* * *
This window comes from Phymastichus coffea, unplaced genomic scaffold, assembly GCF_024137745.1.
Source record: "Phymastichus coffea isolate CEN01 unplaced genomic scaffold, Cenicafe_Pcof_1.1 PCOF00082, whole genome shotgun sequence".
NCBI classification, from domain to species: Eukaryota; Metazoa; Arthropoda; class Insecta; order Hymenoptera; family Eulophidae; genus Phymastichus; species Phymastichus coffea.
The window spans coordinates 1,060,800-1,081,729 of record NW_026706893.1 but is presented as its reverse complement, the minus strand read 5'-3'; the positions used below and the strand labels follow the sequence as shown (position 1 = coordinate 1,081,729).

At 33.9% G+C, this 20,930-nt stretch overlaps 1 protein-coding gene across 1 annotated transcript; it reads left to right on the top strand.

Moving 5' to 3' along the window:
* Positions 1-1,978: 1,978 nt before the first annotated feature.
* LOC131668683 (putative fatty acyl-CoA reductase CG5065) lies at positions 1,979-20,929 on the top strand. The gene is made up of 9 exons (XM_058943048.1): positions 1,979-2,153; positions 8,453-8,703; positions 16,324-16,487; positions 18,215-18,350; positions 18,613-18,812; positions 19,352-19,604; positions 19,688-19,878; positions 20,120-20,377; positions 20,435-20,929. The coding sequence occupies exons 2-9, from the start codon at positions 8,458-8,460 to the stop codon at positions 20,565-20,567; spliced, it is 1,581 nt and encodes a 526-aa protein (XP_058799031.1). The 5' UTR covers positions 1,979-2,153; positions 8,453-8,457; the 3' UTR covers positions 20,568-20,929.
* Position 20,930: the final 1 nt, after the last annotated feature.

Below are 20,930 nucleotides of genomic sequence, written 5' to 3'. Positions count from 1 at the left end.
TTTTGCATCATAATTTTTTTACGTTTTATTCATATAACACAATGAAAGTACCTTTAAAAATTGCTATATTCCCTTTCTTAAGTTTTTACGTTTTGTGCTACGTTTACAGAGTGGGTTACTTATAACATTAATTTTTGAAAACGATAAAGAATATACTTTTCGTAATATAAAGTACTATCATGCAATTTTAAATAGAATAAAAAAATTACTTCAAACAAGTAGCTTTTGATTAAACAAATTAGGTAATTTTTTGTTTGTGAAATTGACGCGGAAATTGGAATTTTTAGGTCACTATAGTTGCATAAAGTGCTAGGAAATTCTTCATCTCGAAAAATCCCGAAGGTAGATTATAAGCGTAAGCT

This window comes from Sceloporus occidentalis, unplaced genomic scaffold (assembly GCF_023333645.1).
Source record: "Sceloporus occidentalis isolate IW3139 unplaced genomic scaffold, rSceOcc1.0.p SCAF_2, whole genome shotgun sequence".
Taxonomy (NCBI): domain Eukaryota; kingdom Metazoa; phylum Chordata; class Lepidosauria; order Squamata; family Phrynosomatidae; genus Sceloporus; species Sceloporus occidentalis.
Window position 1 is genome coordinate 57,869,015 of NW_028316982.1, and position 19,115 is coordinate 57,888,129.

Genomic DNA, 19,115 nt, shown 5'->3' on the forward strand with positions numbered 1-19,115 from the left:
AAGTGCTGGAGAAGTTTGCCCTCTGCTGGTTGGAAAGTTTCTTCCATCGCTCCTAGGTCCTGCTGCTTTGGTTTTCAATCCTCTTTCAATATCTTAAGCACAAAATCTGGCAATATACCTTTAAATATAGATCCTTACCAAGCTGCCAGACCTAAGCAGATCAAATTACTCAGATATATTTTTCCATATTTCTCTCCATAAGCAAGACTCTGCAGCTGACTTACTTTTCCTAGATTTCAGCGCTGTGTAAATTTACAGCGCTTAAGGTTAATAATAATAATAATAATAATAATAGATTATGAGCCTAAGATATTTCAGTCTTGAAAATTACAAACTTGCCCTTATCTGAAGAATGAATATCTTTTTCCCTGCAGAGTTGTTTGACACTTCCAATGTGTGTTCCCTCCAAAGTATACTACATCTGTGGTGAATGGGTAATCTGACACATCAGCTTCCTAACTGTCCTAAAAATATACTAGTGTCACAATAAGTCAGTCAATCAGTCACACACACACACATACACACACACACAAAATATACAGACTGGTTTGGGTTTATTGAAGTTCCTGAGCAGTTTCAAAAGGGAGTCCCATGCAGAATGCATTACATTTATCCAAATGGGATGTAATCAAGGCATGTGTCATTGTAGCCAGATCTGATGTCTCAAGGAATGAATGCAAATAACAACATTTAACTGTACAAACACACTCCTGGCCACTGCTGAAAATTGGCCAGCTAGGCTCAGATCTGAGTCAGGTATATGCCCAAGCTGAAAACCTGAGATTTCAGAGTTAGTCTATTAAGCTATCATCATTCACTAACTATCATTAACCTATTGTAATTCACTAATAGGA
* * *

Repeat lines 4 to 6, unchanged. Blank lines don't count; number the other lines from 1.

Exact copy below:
The window spans coordinates 1,060,800-1,081,729 of record NW_026706893.1 but is presented as its reverse complement, the minus strand read 5'-3'; the positions used below and the strand labels follow the sequence as shown (position 1 = coordinate 1,081,729).

At 33.9% G+C, this 20,930-nt stretch overlaps 1 protein-coding gene across 1 annotated transcript; it reads left to right on the top strand.

Moving 5' to 3' along the window: